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Friday, October 9, 2009

Any one can get a Nobel Peace Prize - On Google Wave


As seen on Twitter: "RT @mozami OH: Sure, President Obamas got a Nobel. But did he get a Google Wave invite?"


(This is a file from the Wikimedia Commons.
Created by User:Evil_saltine using Graph 2.6, Photoshop, and Microsoft GIF Animator)

I've been experimenting with Google Wave for about 3 hours now. I like it, but then I like waves. Sine, sound, standing, and now Google.

To start with the basics, the default view has two main panes, with a simple menu on the far left of the two panes. For my screen-shot below, I'm only showing the two main panes.


When creating a wave, you either invite only specific Google wave users to join, or you make it public.
  • To make a wave private for only a select group of users, create a wave and select only specific people from your contact list.
  • To make a wave public, you add public@a.gwave.com to your contacts, and then add that contact to the wave.
The left pane is the Wave In-box. This includes private and public waves. To get started, the key search term is [with:public]. Remove my brackets. Using this command, I see every wave currently public.

By viewing with:public, all waves appear.

Once I open a specific wave, it will appear on the right-hand side of my view, next to my main in-box pane. I can re-size these panes to suit my view.

If I leave a wave and return later, I can then see the number of new responses indicated by a green icon, and when I open the wave, I hit the SHIFT key on my keyboard to forward to any new messages I haven't read.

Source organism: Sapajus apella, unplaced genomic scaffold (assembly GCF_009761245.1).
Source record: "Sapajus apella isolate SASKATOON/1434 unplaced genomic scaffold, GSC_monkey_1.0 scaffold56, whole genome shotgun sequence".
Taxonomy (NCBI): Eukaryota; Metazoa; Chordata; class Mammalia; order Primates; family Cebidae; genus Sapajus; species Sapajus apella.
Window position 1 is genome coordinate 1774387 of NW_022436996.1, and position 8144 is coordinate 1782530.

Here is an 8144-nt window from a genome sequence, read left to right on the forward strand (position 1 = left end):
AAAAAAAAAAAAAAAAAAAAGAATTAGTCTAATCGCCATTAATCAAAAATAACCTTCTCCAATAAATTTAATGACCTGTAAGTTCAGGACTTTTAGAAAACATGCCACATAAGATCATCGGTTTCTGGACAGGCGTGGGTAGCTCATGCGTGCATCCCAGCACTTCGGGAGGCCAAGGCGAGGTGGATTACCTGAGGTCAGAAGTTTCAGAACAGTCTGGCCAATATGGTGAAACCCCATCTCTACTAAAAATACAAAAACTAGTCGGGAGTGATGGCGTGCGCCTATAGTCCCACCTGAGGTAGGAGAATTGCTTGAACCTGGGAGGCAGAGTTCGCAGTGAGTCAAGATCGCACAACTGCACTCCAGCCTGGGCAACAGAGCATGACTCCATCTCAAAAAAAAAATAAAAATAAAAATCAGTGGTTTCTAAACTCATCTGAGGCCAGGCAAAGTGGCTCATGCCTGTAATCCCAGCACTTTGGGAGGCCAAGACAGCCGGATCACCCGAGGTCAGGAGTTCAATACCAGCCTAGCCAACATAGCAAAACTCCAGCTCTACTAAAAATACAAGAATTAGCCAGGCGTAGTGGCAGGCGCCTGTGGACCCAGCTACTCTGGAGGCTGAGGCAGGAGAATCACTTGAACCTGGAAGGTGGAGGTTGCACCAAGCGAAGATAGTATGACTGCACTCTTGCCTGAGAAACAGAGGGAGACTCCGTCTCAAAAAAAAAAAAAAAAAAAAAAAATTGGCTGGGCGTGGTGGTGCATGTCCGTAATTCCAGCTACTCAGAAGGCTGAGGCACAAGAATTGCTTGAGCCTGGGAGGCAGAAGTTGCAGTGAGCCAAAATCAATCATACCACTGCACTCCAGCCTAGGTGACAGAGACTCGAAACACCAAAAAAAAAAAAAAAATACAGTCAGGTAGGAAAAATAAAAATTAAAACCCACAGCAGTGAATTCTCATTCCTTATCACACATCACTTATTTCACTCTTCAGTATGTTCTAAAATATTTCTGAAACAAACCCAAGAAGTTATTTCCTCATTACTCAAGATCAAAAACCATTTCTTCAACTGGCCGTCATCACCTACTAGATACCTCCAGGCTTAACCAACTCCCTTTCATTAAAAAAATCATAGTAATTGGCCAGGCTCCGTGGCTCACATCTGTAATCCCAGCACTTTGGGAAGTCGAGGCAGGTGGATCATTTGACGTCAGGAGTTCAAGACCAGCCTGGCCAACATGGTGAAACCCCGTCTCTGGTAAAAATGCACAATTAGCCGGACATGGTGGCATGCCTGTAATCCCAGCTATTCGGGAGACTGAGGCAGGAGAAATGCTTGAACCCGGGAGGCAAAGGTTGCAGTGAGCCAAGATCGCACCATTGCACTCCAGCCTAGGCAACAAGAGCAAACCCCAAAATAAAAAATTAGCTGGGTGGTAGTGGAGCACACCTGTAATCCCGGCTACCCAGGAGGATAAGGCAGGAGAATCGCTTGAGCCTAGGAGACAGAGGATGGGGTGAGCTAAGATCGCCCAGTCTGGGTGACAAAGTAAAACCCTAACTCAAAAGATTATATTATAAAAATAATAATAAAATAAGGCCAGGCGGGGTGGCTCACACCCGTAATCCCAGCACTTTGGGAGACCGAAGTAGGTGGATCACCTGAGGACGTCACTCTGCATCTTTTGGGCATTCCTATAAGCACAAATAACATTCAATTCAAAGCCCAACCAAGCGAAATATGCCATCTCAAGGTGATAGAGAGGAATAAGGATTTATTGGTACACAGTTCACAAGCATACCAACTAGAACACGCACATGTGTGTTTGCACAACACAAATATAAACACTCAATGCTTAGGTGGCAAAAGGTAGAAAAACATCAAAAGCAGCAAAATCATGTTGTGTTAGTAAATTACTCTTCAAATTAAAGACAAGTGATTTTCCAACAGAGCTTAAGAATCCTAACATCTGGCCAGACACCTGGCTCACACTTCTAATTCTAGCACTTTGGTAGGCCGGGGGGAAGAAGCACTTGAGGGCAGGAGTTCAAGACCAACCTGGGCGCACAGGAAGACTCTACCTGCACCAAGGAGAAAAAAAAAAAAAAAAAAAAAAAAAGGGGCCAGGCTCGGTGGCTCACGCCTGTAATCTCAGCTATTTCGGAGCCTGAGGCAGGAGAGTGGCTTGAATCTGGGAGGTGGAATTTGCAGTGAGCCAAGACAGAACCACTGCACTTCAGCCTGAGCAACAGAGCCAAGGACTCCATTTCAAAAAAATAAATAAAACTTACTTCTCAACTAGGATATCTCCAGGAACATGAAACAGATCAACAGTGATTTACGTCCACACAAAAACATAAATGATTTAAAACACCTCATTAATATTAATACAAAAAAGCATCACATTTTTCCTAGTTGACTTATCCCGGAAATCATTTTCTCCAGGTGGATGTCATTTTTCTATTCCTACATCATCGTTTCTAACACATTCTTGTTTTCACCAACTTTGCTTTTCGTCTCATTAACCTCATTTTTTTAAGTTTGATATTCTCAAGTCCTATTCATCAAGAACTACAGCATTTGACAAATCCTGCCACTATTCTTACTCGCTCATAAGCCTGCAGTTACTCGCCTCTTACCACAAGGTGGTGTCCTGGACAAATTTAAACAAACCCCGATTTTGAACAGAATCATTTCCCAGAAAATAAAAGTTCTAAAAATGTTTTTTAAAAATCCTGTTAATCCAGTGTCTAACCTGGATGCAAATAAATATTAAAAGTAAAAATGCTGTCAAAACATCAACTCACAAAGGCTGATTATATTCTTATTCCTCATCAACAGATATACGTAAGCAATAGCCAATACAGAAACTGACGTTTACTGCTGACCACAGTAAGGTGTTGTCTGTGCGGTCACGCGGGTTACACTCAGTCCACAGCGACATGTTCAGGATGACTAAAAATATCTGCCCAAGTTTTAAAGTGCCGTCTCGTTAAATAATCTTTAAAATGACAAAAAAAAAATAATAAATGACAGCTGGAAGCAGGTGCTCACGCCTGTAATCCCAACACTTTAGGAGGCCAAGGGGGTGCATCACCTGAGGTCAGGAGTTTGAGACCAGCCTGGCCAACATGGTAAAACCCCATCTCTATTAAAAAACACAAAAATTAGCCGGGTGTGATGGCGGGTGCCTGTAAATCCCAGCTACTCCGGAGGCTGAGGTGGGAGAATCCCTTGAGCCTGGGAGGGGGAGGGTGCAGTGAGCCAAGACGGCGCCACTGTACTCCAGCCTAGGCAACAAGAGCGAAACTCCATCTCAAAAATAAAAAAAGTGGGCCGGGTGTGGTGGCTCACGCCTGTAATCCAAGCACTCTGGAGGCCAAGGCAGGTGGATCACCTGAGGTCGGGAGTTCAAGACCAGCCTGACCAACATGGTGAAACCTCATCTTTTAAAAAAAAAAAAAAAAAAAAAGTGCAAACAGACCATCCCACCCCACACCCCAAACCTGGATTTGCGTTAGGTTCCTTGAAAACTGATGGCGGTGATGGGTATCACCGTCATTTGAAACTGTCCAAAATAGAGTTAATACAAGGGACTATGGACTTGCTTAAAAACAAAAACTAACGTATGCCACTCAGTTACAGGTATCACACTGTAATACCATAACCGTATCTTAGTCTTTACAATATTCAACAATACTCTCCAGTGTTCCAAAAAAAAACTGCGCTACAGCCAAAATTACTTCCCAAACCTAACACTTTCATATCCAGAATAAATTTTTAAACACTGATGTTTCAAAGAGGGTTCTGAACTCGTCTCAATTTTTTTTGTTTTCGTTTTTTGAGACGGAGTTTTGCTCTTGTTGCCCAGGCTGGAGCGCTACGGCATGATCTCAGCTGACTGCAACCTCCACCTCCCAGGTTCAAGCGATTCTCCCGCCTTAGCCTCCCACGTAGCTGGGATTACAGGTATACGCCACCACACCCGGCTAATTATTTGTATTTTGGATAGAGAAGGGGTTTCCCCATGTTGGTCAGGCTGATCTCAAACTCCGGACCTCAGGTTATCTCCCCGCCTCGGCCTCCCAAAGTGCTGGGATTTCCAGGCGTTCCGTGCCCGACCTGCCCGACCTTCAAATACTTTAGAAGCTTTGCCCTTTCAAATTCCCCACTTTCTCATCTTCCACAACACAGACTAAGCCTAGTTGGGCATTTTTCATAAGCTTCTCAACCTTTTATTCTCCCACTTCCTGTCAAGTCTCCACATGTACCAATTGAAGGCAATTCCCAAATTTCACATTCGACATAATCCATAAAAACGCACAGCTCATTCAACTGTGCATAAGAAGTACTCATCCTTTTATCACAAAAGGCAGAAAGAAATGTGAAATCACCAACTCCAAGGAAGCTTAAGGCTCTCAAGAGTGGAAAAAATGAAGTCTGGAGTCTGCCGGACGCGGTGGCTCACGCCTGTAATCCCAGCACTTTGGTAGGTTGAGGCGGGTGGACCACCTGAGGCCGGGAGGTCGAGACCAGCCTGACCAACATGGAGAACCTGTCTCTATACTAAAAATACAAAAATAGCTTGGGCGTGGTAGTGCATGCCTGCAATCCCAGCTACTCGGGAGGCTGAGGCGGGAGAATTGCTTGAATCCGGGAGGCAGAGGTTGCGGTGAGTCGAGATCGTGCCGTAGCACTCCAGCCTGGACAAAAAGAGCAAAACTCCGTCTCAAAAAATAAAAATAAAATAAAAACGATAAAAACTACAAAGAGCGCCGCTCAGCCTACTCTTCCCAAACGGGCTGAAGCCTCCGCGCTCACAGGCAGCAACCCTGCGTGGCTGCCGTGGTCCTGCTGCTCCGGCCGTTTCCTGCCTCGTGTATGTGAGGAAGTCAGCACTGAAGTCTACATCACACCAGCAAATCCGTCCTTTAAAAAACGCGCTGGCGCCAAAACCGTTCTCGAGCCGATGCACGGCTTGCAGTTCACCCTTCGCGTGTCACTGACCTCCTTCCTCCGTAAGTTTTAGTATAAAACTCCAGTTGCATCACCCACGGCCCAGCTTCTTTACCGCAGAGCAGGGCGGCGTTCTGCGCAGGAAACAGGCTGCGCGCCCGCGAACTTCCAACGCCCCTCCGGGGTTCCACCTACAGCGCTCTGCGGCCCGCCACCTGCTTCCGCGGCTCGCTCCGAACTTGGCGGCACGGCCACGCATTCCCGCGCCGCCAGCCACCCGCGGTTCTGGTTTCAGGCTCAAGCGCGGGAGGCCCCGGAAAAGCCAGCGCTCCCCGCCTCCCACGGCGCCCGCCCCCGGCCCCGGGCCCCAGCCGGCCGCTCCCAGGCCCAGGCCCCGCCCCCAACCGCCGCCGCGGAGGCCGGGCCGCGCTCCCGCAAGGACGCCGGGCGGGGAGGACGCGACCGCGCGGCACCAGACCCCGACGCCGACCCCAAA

I can join in, read, drag other waves into a wave, and a wealth of other actions I'll cover in another post.

To focus in on a specific interest, subject, or group, I narrow my search terms. In my last example, I used search term with:public Charleston, SC.

In this way I found local folks, and a wealth of helpful advice. Thank you Calvin Webster!

Tomorrow, I'm going to experiment with adding Blogger and Twitter Robots, and next week I'll be real-time collaborating on a paper via Google Wave with a very talented CTO (more on that later).

2 comments:

  1. For web conferences you should try http://www.showdocument.com ,
    Great for online teaching and collaborating. I use it for working on my designs with other in my field.
    Its free and pretty simple - you just upload your file and invite others to view it together.
    - Laura W.

    ReplyDelete
  2. Thanks for the tip, laura. I'll check it.

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